oversight

The Kansas City, Kansas, Housing Authority's Controls Over Its Section 8 Program Are Adequate, Except When Conducting Quality Control Reviews of Its Routine Housing Inspections

Published by the Department of Housing and Urban Development, Office of Inspector General on 2005-04-18.

Below is a raw (and likely hideous) rendition of the original report. (PDF)

                                                                Issue Date
                                                                         April 18, 2005
                                                                Audit Report Number
                                                                             2005-KC-1004




TO:        Andrew L. Boeddeker, Director, Office of Public Housing, 7APH

           //signed//
FROM:      Ronald J. Hosking, Regional Inspector General for Audit, 7AGA

SUBJECT: The Kansas City, Kansas, Housing Authority’s Controls Over Its Section 8
           Program Are Adequate, Except When Conducting Quality Control Reviews
           of Its Routine Housing Inspections


                                    HIGHLIGHTS

 What We Audited and Why

             We reviewed the controls over the Section 8 program of the Kansas City, Kansas,
             Housing Authority (Authority) to determine whether the Authority is operating its
             Section 8 program in accordance with U.S. Department of Housing and Urban
             Development (HUD) requirements. We reviewed the Authority because we had
             not conducted a review of its Section 8 program for more than 10 years and the
             Authority is one of the larger housing authorities in the Kansas City and regional
             area.

 What We Found


             The Authority has adequate controls over its Section 8 program, except when
             conducting quality control reviews of its routine Housing Quality Standards
             inspections. The Authority has adequate controls to ensure that its staff properly
             assesses tenant eligibility, assigns appropriate unit size, and calculates Section 8
             subsidy payments. The Authority also has adequate controls over the inspectors’
             daily practices of conducting timely and well-documented inspections and
             enforcing corrective action when the inspector identifies violations.
           However, the Authority currently conducts its quality control inspections
           simultaneously with the routine inspections. This gives the inspector prior
           knowledge of the units that will be inspected for quality control purposes.

What We Recommend
           We recommend that the Director, Office of Public Housing, verify that the
           Authority amends its quality control plan to require that the Authority select and
           conduct quality control inspections separately from routine inspections.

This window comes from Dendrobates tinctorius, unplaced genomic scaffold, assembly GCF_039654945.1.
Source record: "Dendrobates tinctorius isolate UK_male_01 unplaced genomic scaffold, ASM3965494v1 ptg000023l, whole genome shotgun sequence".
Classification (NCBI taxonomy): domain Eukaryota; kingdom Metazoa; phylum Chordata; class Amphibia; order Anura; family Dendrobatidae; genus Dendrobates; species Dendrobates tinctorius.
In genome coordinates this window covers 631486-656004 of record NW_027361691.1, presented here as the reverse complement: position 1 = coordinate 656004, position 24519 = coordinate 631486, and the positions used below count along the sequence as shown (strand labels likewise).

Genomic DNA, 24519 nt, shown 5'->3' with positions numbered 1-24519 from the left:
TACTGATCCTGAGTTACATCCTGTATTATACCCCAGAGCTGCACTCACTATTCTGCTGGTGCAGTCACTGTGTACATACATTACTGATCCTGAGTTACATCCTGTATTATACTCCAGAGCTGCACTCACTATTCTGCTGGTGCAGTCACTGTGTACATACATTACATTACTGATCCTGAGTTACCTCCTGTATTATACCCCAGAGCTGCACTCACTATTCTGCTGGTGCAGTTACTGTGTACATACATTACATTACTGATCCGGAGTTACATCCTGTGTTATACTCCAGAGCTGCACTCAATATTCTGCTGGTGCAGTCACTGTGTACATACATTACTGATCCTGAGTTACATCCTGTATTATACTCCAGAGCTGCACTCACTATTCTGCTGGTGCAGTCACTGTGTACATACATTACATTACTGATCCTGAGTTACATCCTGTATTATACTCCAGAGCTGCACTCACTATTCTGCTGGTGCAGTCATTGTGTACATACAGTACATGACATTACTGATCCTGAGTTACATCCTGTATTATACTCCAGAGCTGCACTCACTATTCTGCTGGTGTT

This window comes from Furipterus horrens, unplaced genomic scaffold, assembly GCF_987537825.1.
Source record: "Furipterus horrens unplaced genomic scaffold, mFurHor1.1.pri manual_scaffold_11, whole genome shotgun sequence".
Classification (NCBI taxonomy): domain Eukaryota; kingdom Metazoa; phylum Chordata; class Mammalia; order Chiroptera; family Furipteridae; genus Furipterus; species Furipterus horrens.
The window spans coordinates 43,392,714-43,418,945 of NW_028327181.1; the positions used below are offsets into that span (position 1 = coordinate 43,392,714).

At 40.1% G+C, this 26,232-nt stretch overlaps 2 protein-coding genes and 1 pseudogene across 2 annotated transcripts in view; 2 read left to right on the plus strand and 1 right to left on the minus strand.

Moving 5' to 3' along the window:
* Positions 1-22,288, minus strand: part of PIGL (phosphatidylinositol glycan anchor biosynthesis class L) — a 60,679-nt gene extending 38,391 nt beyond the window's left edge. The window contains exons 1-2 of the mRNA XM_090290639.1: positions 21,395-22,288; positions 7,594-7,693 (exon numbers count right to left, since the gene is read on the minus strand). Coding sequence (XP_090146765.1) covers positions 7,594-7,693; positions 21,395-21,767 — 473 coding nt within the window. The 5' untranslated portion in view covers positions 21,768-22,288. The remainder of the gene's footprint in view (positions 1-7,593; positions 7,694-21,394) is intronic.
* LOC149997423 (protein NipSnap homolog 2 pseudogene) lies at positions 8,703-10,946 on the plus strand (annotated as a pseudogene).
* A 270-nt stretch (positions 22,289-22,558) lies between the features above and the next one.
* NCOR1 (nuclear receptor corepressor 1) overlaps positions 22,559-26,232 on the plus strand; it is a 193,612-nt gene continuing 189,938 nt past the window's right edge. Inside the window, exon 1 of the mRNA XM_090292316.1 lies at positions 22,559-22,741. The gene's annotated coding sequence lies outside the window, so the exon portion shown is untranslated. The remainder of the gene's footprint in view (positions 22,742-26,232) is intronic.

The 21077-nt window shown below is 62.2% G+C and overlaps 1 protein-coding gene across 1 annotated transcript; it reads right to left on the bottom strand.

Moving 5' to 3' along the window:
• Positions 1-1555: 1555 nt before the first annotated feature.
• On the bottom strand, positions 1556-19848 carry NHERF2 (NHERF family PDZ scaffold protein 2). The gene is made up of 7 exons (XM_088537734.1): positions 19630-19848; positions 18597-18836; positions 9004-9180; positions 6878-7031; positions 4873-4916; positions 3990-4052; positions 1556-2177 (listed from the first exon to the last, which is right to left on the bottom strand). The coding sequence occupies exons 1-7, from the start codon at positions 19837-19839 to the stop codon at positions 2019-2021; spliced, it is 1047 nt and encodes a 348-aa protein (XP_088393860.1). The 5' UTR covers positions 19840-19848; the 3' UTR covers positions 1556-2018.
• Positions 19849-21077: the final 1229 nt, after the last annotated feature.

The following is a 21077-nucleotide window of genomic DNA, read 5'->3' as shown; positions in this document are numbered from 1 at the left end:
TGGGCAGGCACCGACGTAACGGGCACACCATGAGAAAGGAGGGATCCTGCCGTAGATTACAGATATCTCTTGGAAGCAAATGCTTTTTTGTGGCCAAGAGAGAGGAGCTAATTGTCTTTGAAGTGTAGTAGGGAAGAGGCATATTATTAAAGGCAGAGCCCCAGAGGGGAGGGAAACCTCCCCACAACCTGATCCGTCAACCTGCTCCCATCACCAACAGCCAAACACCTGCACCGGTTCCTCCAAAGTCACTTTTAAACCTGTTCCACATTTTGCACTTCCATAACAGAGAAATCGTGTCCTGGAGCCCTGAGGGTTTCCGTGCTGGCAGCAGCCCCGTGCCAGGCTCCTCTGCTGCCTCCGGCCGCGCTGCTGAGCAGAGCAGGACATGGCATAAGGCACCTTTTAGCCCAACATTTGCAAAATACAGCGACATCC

For each recommendation without a management decision, please respond and
           provide status reports in accordance with HUD Handbook 2000.06, REV-3.
           Please furnish us copies of any correspondence or directives issued because of the
           audit.

Auditee’s Response
           The Authority agreed with our conclusion and recommendation, and plans to seek
           approval from its Board of Commissioners to amend its quality control plan to
           comply with HUD requirements. We provided the draft report to the Authority on
           April 5, 2005, and the Authority provided its written response on April 15, 2005,
           as requested.

           The complete text of the Authority’s response can be found in appendix A of this
           report.




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                            TABLE OF CONTENTS

Background and Objectives                                                          4

Results of Audit
      Finding: The Authority’s Process for Conducting Quality Control Reviews of   5
         Routine Housing Inspections Is Inadequate

Scope and Methodology                                                              7

Internal Controls                                                                  8

Appendix
   A. Auditee Comments                                                             9




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                      BACKGROUND AND OBJECTIVES

The Kansas City, Kansas, Housing Authority assists families and individuals with low and
moderate incomes by providing safe, affordable, quality housing. The Authority presently
administers more than 1,000 Section 8 vouchers and has a Section 8 budget of $4,325,021 for
fiscal year 2005. The State of Kansas chartered the Authority on August 6, 1957. A 12-member
Board of Commissioners provides oversight to the agency and its staff, and an Executive
Director manages the day-to-day operations.

One means of providing quality housing is through the U.S. Department of Housing and Urban
Development’s (HUD) Section 8 voucher program. The voucher program is the Federal
Government’s major program for assisting very low-income families, the elderly, and the
disabled to afford decent, safe, and sanitary housing in the private market. Housing choice
vouchers are administered by public housing authorities that receive Federal funds from HUD to
administer the program.

Section 8 housing assistance is provided on behalf of the family or individual, and participants